More importantly, a support network consisting of peers with lived experience alongside staff trained in modern recovery housing approaches are essential to assist in recovery. This is an integral part of the community support program of recovery housing. Additionally, friends and family having no hold on abusing or use of illicit substances can constitute part of the community. Empathy, community and guidance are essential in helping people remain focused as they go through the healthy lifestyle recovery process. This is a manifestation of what is obtainable among individuals discharged from criminal justice custody, inpatient treatment, pre-treatment admittance or individuals simply seeking a safe and drug-free living environment conducive for recovery.

CONCLUSION

Safe and stable housing is primary to supporting a lifestyle in recovery and represents an advanced and effective way to augment and extend the substance use continuum of care. Applying specified guidelines for operation of recovery housing conducted by those with long-term recovery capability remains a paramount affair for operators and stakeholders for the success of those recovery housing is designed for. Intellectual understanding of recovery and recovery processes is secondary as it applies to quality and effectiveness to those providing the service. Those with lived experience and/or former residents of recovery housing who have overcome a substance use disorder are most qualified to provide this essential support.

Author – Denny M Wilson
Denny Wilson is a former recovery housing operator and author of F*ck Heroin: Keys to Winning on the Addiction Battlefield and Recovery House Rescue: The Resurgence of Superior Care in a Non-Clinical Setting.
books.dennymwilson.com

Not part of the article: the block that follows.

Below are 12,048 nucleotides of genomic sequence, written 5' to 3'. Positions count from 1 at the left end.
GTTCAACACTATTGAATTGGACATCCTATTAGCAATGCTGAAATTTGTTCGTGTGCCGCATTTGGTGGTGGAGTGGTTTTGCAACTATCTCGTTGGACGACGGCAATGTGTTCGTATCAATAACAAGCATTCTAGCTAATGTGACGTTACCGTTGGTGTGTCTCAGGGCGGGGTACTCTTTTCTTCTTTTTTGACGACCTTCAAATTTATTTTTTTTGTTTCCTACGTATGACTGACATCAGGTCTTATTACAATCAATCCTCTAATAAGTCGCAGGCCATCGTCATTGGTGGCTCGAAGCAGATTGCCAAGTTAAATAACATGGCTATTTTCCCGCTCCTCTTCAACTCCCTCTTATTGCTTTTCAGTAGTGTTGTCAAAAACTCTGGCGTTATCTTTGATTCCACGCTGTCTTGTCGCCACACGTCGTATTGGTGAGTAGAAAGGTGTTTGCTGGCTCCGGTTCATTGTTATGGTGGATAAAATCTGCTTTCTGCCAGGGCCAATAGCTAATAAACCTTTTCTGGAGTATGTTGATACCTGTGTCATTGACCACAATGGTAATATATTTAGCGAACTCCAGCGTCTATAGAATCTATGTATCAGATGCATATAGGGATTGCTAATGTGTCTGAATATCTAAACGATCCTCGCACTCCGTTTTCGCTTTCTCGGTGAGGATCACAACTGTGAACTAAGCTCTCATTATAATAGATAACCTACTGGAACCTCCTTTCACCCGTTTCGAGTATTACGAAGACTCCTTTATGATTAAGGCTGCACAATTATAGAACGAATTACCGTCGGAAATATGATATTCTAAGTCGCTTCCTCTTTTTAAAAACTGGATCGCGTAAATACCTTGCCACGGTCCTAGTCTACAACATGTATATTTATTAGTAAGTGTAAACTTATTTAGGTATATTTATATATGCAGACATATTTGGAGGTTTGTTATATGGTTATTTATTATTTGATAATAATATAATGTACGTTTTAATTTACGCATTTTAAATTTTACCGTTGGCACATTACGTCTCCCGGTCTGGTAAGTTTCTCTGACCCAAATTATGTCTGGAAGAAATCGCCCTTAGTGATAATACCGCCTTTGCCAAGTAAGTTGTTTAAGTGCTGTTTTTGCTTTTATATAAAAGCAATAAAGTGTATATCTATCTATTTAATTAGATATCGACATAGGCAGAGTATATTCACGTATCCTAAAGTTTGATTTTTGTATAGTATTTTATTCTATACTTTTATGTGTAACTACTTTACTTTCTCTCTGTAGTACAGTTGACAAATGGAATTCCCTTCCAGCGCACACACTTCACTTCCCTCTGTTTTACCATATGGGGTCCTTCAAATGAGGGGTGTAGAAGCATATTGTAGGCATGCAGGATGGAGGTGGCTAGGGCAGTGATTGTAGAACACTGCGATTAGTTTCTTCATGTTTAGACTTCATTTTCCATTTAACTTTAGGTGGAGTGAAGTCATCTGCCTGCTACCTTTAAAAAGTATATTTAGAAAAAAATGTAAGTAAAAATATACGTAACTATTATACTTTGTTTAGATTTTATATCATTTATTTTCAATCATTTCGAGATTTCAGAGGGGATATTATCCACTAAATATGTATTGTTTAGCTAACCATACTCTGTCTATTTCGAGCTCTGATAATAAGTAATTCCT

REFERENCES

Center for Behavioral Health Statistics and Quality. Behavioral health trends in the United States: results from the 2014 National Survey on Drug Use and Health. Rockville, MD: 2015. [Accessed: 2016-03-01]. (HHS Publication No. SMA 15-4927, NSDUH Series H-50).

Dennis ML, Scott CK. Managing addiction as a chronic condition. Addiction Science and Clinical Practice. 2007;4(1):45–55.

Duffy P, Baldwin H. Recovery post treatment: plans, barriers and motivators. Substance Abuse Treatment, Prevention, and Policy. 2013;8:6.

Eyrich-Garg KM, Cacciola JS, Carise D, Lynch KG, McLellan AT. Individual characteristics of the literally homeless, marginally housed, and impoverished in a US substance abuse treatment-seeking sample. Social Psychiatry and Psychiatric Epidemiology. 2008;43(10):831–842.

Rudd RA, Aleshire N, Zibbell JE, Gladden RM. Increases in drug and opioid overdose deaths — United States, 2000–2014.

Substance Abuse and Mental Health Services Administration. Results from the 2013 National Survey on Drug Use and Health: Summary of national findings. Rockville, MD: 2014.

U.S. Department of Health and Human Services. Fact Sheet: The Opioid Epidemic – By the Numbers. Washington, DC: 2016.